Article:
4-day Docker and Kubernetes Training

I just delivered a 4-day deep-dive training course on Docker and Kubernetes to a customer in Atlanta. In true open-source spirit, I’d like to publish the source/slides and allow other people to benefit from it and contribute to making it better. Kubernetes is such an awesome project, and I learned a lot by doing this training. If you’re interested in hearing how awesome kubernetes is, and how we’ve made it even better with openshift, get a hold of me (@christianposta)!


Introductions: how to set up the environment, etc.

Day 1

This course does not assume familiarity with any of the technologies on which we’re training. We do assume a basic understanding of what VMs are as well as a little familiarity with Linux (ie… “it’s not windows” seems a reasonable place to start). On the first-day we take a very high-level over of Docker, describe what it is, why it’s caught fire, what things in your development and operations processes it can greatly improve. Then we start to explain some of the concepts, get you started with Docker on your laptop (Windows/Mac/Linux), and walk you through some hands-on labs. Later in the first day, we dig into concepts like Images, Links, Volumes, how that’s all implemented, and the powerful things you can do with them.

Day 2

Day two builds on our understanding of Linux containers: but while you’re consumed with the awesomeness of Docker, we quickly burst that bubble and point out the areas that it lacks. Using containers in any non-trivial environment requires more than what the Docker format and API bring, so we talk about a little higher-level concepts like managing applications, abstracting away VMs and infrastructure, designing cloud-native apps for failure and to be resilient, etc. Then we talk about the benefits of those thoughts as well a the tough technical challenges.

We dig into kubernetes, how simple it is, and what powerful constructs are built on top of it, including clustering, application management, stateful cloud applications, resiliency to failures, etc. We cover all of the simple concepts like Pods, Labels, Replication Controllers and Services. We also show how to install kubernetes on your local machine (Windows/Mac/Linux) and a lot of learn-by-example: ie, hands on guidance.

Day 3

Day three continues where we left off with Day2. We dig into slightly more complex kubernetes concepts like Security, High Available masters, namespaces/grouping, Logging, Metrics collection, and DNS addons. This gives us the fundamentals to introduce higher-level concepts like the different type of zero (or near-zero) downtime deployments like Rolling updates/rollbacks, canary releases, blue/green deployments, A/B testing, etc.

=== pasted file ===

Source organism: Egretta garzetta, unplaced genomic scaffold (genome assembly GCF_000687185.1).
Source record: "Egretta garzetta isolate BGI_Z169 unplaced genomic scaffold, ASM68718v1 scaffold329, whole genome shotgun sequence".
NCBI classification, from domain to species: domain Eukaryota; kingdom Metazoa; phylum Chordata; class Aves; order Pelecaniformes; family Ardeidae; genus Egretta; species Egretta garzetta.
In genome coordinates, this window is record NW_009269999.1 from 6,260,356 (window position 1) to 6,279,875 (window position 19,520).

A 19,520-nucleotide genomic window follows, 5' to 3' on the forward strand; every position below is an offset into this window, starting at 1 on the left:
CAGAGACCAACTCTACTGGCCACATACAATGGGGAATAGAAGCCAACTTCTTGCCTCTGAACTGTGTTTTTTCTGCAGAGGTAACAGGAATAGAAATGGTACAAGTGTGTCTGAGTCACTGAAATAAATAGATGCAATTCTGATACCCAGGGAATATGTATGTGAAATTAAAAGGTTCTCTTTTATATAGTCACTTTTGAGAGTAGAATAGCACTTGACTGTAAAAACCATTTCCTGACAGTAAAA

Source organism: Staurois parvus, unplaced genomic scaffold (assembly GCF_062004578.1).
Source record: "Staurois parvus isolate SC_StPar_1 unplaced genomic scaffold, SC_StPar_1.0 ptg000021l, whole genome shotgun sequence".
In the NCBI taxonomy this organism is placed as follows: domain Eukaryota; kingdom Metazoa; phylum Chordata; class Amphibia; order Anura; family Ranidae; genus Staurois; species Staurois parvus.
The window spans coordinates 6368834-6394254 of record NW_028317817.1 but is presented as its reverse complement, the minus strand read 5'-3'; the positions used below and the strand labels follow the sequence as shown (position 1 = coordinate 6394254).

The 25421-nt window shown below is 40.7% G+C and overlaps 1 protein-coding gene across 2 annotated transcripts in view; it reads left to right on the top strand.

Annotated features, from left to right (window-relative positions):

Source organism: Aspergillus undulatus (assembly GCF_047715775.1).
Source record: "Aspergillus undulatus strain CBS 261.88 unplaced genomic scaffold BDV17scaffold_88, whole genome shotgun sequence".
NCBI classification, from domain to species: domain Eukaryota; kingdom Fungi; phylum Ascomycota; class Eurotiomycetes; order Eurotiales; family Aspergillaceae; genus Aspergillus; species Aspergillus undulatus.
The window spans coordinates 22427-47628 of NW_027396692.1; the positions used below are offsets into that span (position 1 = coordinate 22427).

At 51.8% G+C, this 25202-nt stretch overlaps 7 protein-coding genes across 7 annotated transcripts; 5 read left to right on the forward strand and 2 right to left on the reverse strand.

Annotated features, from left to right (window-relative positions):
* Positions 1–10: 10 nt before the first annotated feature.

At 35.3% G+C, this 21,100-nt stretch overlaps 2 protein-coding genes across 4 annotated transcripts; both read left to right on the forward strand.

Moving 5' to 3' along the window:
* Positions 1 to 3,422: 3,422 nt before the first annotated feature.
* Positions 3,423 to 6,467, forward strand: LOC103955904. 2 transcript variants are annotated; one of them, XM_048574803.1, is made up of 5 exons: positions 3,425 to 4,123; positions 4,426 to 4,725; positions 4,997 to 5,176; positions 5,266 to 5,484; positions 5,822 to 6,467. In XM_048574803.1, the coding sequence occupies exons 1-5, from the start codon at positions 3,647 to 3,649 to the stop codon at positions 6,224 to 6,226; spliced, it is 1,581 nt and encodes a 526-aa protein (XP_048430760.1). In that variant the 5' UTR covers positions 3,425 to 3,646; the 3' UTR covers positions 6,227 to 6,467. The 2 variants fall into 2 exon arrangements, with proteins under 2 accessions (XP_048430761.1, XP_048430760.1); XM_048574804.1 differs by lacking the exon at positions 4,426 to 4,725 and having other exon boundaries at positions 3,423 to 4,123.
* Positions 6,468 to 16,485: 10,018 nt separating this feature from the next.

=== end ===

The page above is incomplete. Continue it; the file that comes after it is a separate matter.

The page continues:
These concepts naturally lead into discussions on CI/CD. We also dig into that, with demos, explaining some of the glue tooling you can use to leverage some of your existing tooling and processes and combine with these tools to realize a CI/CD process.

Day 4

All throughout, we talk about how great these technologies are as the base for a scalable, flexible, easy-to-consume cloud architecture. However, as we touch on throughout the course, for these technologies to be adopted in any meaningful way in large enterprises, there are considerations around networking, role-based access controls, security, registry, monitoring, etc that must be solved whether you take the onus on yourself or what not. We end day 4 talking about what OpenShift is, the parts of the puzzle it fills in with a focus on what our enterprise customers expect from a set of services like this. We also talk at a little higher level, like building microservices and how the pressures and complexities of microserivces can be alleviated with these tools.

Thanks to all that joined in person, and look forward to doing it again!

Christian Posta

Christian is a Principal Consultant at FuseSource specializing in developing enterprise software applications with an emphasis on software integration and messaging. His strengths include helping clients build software using industry best practices, Test Driven Design, ActiveMQ, Apache Camel, ServiceMix, Spring Framework, and most importantly, modeling complex domains so that they can be realized in software. He works primarily using Java and its many frameworks, but his favorite programming language is Python. He's in the midst of learning Scala and hopes to contribute to the Apache Apollo project.
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